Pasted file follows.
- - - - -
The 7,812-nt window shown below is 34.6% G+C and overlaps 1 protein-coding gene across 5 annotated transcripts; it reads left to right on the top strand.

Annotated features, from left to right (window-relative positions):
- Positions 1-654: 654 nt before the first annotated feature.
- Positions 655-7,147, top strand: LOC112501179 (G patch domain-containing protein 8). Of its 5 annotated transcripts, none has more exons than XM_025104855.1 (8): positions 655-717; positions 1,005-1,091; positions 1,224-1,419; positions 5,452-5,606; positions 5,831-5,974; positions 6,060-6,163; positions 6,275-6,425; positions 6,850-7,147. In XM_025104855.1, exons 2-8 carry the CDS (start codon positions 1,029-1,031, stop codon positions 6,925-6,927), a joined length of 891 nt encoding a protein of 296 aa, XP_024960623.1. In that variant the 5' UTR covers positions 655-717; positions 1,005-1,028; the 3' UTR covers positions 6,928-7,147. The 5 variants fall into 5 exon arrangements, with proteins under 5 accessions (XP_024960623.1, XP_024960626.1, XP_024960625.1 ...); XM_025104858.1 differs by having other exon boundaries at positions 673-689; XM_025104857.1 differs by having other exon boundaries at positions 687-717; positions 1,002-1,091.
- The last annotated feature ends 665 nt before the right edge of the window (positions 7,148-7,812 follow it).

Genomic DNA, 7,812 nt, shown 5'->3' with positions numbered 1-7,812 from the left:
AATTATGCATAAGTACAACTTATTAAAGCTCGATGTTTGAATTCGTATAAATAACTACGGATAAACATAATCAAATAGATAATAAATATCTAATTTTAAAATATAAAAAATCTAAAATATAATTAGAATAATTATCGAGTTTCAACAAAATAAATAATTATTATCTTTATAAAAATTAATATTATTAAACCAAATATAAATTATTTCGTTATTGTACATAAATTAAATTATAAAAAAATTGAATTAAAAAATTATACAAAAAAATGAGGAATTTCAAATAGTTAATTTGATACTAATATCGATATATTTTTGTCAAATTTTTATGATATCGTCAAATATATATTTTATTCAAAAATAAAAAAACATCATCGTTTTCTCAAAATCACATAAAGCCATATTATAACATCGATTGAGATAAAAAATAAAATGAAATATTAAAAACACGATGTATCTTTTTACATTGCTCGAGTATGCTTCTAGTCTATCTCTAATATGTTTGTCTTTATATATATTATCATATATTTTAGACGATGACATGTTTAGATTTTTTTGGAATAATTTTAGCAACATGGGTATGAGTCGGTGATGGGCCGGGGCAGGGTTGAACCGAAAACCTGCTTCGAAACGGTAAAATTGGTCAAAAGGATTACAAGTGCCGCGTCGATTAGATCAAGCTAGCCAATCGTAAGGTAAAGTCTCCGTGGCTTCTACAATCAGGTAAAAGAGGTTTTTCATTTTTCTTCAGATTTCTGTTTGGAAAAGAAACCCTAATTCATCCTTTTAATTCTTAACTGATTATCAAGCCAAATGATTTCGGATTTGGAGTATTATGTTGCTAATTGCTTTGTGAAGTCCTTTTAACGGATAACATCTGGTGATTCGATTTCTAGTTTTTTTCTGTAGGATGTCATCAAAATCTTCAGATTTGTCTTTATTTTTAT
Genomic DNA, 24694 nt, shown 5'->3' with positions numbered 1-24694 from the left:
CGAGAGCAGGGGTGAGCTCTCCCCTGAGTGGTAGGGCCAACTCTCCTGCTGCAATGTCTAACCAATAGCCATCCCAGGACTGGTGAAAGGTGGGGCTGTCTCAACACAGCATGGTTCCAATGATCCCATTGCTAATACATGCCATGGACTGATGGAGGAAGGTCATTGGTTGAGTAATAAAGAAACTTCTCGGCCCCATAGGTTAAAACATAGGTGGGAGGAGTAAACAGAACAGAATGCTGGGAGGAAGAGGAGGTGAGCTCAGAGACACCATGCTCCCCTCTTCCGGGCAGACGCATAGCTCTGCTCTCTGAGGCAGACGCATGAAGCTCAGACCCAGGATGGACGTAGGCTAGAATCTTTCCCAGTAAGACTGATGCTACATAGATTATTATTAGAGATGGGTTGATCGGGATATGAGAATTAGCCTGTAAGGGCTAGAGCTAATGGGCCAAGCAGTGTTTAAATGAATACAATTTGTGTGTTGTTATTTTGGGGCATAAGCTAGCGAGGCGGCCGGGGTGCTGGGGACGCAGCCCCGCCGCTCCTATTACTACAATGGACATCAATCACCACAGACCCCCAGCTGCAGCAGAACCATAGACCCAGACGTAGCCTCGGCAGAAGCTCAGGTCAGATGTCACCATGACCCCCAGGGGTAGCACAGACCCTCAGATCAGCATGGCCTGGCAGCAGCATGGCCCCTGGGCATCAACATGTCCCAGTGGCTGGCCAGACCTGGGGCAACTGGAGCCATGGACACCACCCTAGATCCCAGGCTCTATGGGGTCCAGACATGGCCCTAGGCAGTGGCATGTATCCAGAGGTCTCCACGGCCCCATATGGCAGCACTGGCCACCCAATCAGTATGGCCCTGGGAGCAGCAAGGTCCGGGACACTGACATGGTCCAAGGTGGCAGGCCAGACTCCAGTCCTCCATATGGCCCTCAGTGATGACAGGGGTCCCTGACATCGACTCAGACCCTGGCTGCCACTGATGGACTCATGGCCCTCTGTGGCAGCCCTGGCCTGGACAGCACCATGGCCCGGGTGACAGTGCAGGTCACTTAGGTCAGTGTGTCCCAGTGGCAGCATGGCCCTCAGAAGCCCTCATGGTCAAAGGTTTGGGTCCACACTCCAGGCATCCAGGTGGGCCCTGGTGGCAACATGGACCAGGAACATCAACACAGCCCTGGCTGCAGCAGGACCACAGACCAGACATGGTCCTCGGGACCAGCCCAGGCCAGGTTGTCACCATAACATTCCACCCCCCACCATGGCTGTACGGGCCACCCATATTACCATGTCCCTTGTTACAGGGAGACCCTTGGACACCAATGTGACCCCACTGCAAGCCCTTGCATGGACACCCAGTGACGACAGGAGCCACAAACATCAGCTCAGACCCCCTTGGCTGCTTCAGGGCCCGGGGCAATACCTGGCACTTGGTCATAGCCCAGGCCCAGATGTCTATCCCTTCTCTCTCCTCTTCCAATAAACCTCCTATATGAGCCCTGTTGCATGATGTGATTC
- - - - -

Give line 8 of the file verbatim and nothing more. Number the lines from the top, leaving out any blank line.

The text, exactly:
Genomic DNA, 24694 nt, shown 5'->3' with positions numbered 1-24694 from the left: